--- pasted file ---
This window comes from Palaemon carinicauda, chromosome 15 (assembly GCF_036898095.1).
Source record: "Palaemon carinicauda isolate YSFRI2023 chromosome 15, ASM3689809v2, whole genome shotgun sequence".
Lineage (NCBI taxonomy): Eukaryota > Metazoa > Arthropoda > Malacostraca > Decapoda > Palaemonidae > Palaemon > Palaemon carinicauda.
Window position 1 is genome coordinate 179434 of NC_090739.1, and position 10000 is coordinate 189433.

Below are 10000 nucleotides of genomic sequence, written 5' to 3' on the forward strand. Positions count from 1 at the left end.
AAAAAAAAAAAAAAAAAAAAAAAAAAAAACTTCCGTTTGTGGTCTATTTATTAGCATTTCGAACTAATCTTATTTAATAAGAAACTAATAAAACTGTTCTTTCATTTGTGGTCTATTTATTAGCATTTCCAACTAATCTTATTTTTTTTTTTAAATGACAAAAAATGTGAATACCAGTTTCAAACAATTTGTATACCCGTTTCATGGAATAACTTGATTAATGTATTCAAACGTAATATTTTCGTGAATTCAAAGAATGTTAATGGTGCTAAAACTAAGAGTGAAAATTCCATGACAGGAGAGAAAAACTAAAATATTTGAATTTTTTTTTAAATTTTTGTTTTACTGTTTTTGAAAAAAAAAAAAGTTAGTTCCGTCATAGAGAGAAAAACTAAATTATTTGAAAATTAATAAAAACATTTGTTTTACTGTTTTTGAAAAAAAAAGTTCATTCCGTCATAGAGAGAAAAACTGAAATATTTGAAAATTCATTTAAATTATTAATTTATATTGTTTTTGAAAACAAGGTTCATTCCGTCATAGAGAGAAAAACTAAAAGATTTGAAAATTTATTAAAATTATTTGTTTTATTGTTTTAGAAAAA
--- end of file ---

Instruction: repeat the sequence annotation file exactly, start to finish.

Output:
This window comes from Palaemon carinicauda, chromosome 15 (assembly GCF_036898095.1).
Source record: "Palaemon carinicauda isolate YSFRI2023 chromosome 15, ASM3689809v2, whole genome shotgun sequence".
Lineage (NCBI taxonomy): Eukaryota > Metazoa > Arthropoda > Malacostraca > Decapoda > Palaemonidae > Palaemon > Palaemon carinicauda.
Window position 1 is genome coordinate 179434 of NC_090739.1, and position 10000 is coordinate 189433.

Below are 10000 nucleotides of genomic sequence, written 5' to 3' on the forward strand. Positions count from 1 at the left end.
AAAAAAAAAAAAAAAAAAAAAAAAAAAAACTTCCGTTTGTGGTCTATTTATTAGCATTTCGAACTAATCTTATTTAATAAGAAACTAATAAAACTGTTCTTTCATTTGTGGTCTATTTATTAGCATTTCCAACTAATCTTATTTTTTTTTTTAAATGACAAAAAATGTGAATACCAGTTTCAAACAATTTGTATACCCGTTTCATGGAATAACTTGATTAATGTATTCAAACGTAATATTTTCGTGAATTCAAAGAATGTTAATGGTGCTAAAACTAAGAGTGAAAATTCCATGACAGGAGAGAAAAACTAAAATATTTGAATTTTTTTTTAAATTTTTGTTTTACTGTTTTTGAAAAAAAAAAAAGTTAGTTCCGTCATAGAGAGAAAAACTAAATTATTTGAAAATTAATAAAAACATTTGTTTTACTGTTTTTGAAAAAAAAAGTTCATTCCGTCATAGAGAGAAAAACTGAAATATTTGAAAATTCATTTAAATTATTAATTTATATTGTTTTTGAAAACAAGGTTCATTCCGTCATAGAGAGAAAAACTAAAAGATTTGAAAATTTATTAAAATTATTTGTTTTATTGTTTTAGAAAAA